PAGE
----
Indications that Israel is advancing its plans to expand in the West Bank were on display today after Israel published bids for the building of 450 new housing units in settlements in the West Bank. According to the released bids, roughly 100 of the new housing units are planned for Kiryat Arba, a settlement deep in the West Bank. The others are planned for settlements closer to Jerusalem in Adam, Elkana and Alfei.
Israeli settlements in the West Bank have angered Palestinians and sparked attacks against the settlements. Most of the world considers the settlements in the Israeli-occupied West Bank to be a violation of international law. Israel considers the West Bank to be disputed territory.
The publishing of the bids elicited sharp criticism from the United States, which referred to the action as illegitimate and counterproductive. Tensions between the Obama administration and Israel’s government were already heightened over Prime Minister Benjamin Netanyahu’s planned address to Congress in February. The address was apparently arranged without coordination with the White House and scheduled at the behest of John Boehner, Speaker of the United States House of Representatives. The United States is considered to be Israel’s most important ally.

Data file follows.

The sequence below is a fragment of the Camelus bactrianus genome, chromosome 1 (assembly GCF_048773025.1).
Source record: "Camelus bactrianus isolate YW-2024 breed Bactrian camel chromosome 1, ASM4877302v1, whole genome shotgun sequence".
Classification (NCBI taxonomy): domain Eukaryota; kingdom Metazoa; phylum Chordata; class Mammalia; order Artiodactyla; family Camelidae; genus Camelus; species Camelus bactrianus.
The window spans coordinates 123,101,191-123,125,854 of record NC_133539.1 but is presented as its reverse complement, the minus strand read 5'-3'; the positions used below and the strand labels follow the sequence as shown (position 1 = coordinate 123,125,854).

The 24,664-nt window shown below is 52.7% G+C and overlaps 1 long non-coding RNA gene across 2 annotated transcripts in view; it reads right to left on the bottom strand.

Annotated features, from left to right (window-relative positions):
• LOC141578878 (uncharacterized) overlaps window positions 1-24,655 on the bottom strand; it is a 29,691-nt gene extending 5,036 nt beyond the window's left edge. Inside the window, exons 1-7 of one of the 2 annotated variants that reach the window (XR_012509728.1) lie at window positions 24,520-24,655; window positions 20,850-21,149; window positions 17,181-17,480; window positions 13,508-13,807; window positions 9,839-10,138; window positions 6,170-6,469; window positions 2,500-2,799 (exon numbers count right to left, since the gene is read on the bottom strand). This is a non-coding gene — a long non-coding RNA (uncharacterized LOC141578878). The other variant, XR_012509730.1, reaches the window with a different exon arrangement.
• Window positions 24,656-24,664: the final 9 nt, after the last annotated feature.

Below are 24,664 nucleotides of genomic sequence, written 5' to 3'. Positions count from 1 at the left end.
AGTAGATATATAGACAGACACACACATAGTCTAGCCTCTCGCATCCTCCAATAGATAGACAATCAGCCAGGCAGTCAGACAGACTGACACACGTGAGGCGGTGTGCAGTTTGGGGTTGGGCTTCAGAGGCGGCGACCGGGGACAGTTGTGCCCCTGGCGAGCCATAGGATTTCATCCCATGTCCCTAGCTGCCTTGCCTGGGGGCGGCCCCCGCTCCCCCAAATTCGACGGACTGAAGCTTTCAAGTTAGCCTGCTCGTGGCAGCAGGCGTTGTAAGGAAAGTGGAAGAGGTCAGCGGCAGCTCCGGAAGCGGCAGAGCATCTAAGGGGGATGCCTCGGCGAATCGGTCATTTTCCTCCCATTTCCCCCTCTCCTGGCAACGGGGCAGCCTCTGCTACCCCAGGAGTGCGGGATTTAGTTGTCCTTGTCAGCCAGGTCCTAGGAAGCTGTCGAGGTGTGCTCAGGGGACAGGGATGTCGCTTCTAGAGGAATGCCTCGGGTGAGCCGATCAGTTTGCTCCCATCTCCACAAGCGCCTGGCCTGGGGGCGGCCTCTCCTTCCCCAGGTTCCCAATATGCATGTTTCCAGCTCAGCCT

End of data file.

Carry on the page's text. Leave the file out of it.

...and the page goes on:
The United States has repeatedly issued condemnations of Israeli settlement plans for the West Bank. The European Union also criticized the construction bids, saying in a statement that the plans “are illegal in international law and constitute an obstacle to peace.” Legislative support for recognition of a Palestinian state has been growing in Europe.
Ariel Rosenberg, a spokesman for the Israeli Housing Ministry, said the bids were not new. Instead, they were reopened by the Israel Land Authority, the government agency responsible for land management, after failing to attract contractors last year. Some believe that the actions to advance plans for settlements in the West Bank are meant to appease right-wing voters ahead of Israel’s March elections. Israeli critics of the government called the move a provocative political gesture.